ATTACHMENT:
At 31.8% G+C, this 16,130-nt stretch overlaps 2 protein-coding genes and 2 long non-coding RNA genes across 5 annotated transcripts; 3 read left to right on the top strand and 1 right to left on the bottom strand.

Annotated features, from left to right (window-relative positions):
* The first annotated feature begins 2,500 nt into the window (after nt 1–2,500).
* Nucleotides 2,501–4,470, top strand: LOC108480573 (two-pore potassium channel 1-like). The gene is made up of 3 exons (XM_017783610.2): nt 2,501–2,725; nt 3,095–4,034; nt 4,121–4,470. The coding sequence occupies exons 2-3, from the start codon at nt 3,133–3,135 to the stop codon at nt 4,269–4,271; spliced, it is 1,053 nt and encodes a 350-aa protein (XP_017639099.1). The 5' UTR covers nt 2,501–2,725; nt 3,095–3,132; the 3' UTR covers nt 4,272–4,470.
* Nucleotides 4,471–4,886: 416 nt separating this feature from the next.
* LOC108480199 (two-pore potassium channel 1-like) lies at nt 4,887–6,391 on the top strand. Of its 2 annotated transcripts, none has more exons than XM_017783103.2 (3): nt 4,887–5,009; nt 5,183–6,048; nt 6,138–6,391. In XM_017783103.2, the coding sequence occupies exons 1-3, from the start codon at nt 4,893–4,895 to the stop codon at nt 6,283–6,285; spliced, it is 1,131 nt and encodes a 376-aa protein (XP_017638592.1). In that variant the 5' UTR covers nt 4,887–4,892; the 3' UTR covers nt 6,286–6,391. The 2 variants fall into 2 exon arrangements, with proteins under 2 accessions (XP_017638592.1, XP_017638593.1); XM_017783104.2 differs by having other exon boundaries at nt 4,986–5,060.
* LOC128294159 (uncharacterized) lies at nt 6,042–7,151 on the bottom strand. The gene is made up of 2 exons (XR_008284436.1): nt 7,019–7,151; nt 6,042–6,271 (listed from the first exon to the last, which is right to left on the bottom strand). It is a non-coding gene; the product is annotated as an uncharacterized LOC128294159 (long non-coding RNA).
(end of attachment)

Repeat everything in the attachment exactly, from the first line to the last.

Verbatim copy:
At 31.8% G+C, this 16,130-nt stretch overlaps 2 protein-coding genes and 2 long non-coding RNA genes across 5 annotated transcripts; 3 read left to right on the top strand and 1 right to left on the bottom strand.

Annotated features, from left to right (window-relative positions):
* The first annotated feature begins 2,500 nt into the window (after nt 1–2,500).
* Nucleotides 2,501–4,470, top strand: LOC108480573 (two-pore potassium channel 1-like). The gene is made up of 3 exons (XM_017783610.2): nt 2,501–2,725; nt 3,095–4,034; nt 4,121–4,470. The coding sequence occupies exons 2-3, from the start codon at nt 3,133–3,135 to the stop codon at nt 4,269–4,271; spliced, it is 1,053 nt and encodes a 350-aa protein (XP_017639099.1). The 5' UTR covers nt 2,501–2,725; nt 3,095–3,132; the 3' UTR covers nt 4,272–4,470.
* Nucleotides 4,471–4,886: 416 nt separating this feature from the next.
* LOC108480199 (two-pore potassium channel 1-like) lies at nt 4,887–6,391 on the top strand. Of its 2 annotated transcripts, none has more exons than XM_017783103.2 (3): nt 4,887–5,009; nt 5,183–6,048; nt 6,138–6,391. In XM_017783103.2, the coding sequence occupies exons 1-3, from the start codon at nt 4,893–4,895 to the stop codon at nt 6,283–6,285; spliced, it is 1,131 nt and encodes a 376-aa protein (XP_017638592.1). In that variant the 5' UTR covers nt 4,887–4,892; the 3' UTR covers nt 6,286–6,391. The 2 variants fall into 2 exon arrangements, with proteins under 2 accessions (XP_017638592.1, XP_017638593.1); XM_017783104.2 differs by having other exon boundaries at nt 4,986–5,060.
* LOC128294159 (uncharacterized) lies at nt 6,042–7,151 on the bottom strand. The gene is made up of 2 exons (XR_008284436.1): nt 7,019–7,151; nt 6,042–6,271 (listed from the first exon to the last, which is right to left on the bottom strand). It is a non-coding gene; the product is annotated as an uncharacterized LOC128294159 (long non-coding RNA).